Manto

In Greek mythology, Manto (Μαντώ) was

A daughter of Tiresias

Manto was the daughter of Tiresias and mother of Mopsus. During the War of the Epigonoi, Manto was brought to Delphi as a war prize. Apollo sent her to Colophon to found an oracle devoted to him. She married Rhacius and gave birth to Mopsus. Alternatively, she went to Italy and gave birth to Ocnus (father: Tiberinus), who founded Mantua (cur: Mantova) and named it after her.

Alternatively, Mantua was named after a different Manto, a daughter of Heracles. In his didactic Latin poem Manto written in the 1480s, the Italian poet and humanist Poliziano combines the goddesses of Revenge and Fate— Nemesis and Fortuna— to introduce the works of Vergil. Poliziano collected it with three others as Silvae ("woodlands"), a title he took from the Roman poet Statius, used the poems as prologues to his courses of study in Florence; in 1516 they received a French edition [1] (http://www.nottingham.ac.uk/hispanic/research/alejapol.html). As regards the contents of each poem, Ambra and Manto are general introductions to Homer and Virgil; Rusticus constitutes a georgic treatise modelled upon Virgil’s Georgics and Hesiod’s Works and Days, whereas Nutricia is a summary of Classical poetry.


Virgil X, 199

Pausanias:

When Thebes was taken by Thersander, the son of Polyneices, and the Argives, among the prisoners brought to Apollo at Delphi was Manto. Her father Teiresias had died on the way, in Haliartia, and when the god had sent them out to found a colony, they crossed in ships to Asia, but as they came to Clarus, the Cretans came against them armed and carried them away to Rhacius. But he, learning from Manto who they were and why they were come, took Manto to wife, and allowed the people with her to inhabit the land. Mopsus, the son of Rhacius and of Manto, drove the Carians from the country altogether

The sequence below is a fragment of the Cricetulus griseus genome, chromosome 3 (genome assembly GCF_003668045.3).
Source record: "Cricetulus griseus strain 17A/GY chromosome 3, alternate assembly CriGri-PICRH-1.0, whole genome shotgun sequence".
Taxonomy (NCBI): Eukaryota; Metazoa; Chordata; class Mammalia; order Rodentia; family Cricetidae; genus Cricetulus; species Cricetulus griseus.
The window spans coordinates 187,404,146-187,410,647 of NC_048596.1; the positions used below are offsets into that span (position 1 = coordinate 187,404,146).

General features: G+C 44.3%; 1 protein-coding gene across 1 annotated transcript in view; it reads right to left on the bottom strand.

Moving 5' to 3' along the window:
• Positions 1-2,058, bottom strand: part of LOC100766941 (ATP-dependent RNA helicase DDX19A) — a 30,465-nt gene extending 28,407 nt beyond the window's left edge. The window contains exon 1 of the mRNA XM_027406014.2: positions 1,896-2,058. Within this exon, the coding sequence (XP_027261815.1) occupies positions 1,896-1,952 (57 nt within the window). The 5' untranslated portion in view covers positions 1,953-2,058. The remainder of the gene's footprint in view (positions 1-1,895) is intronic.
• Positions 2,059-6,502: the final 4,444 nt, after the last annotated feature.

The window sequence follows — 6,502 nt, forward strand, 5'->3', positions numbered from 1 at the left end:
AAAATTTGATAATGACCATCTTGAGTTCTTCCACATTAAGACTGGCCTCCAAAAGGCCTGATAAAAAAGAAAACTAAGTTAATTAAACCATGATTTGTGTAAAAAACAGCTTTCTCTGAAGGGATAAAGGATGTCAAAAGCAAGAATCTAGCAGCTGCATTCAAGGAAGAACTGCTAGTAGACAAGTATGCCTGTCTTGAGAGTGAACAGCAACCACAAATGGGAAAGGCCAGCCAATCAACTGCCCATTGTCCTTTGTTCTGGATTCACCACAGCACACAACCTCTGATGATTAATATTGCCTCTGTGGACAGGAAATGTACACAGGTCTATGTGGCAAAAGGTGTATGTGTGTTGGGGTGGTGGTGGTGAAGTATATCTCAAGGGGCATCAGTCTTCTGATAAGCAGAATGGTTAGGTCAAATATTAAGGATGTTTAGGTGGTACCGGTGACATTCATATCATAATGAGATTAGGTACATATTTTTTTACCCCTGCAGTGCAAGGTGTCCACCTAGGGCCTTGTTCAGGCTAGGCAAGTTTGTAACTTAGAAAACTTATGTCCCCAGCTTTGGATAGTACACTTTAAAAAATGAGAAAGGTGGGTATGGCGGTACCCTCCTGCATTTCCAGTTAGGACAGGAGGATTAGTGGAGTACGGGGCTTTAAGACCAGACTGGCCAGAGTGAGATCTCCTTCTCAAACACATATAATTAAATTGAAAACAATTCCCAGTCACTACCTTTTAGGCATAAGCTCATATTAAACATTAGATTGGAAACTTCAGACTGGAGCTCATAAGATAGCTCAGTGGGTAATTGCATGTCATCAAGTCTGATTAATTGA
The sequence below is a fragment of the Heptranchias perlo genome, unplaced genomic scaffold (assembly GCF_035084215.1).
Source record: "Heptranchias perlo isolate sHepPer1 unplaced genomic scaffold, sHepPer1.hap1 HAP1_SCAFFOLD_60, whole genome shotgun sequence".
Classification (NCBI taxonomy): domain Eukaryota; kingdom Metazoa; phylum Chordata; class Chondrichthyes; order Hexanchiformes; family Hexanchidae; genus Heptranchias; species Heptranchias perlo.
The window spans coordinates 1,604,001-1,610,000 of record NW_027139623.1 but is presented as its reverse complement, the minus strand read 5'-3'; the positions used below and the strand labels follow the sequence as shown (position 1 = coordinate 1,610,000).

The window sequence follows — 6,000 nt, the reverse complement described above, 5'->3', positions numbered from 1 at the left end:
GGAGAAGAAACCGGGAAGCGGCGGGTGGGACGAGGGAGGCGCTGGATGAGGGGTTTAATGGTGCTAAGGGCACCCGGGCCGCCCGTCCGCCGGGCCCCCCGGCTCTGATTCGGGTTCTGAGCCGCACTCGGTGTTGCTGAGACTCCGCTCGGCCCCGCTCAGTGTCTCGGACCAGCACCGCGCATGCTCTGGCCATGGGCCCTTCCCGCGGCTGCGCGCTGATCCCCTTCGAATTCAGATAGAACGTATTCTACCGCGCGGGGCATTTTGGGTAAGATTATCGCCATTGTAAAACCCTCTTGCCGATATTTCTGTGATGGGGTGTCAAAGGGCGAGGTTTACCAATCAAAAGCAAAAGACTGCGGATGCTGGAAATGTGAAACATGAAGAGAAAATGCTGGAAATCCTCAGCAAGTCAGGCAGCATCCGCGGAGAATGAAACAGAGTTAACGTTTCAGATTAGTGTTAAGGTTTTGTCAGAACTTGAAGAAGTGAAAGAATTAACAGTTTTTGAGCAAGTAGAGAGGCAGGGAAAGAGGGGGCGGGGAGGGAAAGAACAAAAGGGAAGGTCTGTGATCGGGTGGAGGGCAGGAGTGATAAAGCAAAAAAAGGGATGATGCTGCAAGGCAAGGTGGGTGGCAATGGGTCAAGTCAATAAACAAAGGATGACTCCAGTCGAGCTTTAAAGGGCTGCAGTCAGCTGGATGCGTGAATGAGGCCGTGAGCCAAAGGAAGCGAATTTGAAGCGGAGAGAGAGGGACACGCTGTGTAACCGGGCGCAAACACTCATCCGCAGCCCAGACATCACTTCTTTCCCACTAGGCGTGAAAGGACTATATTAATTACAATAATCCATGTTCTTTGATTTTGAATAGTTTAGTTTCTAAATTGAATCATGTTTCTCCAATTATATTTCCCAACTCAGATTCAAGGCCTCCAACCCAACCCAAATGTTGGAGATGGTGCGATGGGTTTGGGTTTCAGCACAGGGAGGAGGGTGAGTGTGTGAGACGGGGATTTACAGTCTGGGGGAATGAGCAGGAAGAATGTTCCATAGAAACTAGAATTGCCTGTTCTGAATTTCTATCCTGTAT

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Manto, daughter of Polyidus

Pausanias:

Beside the entrance to the sanctuary of Dionysus is the grave of Astycratea and Manto. They were daughters of Polyidus, son of Coeranus, son of Abas, son of Melampus, who came to Megara to purify

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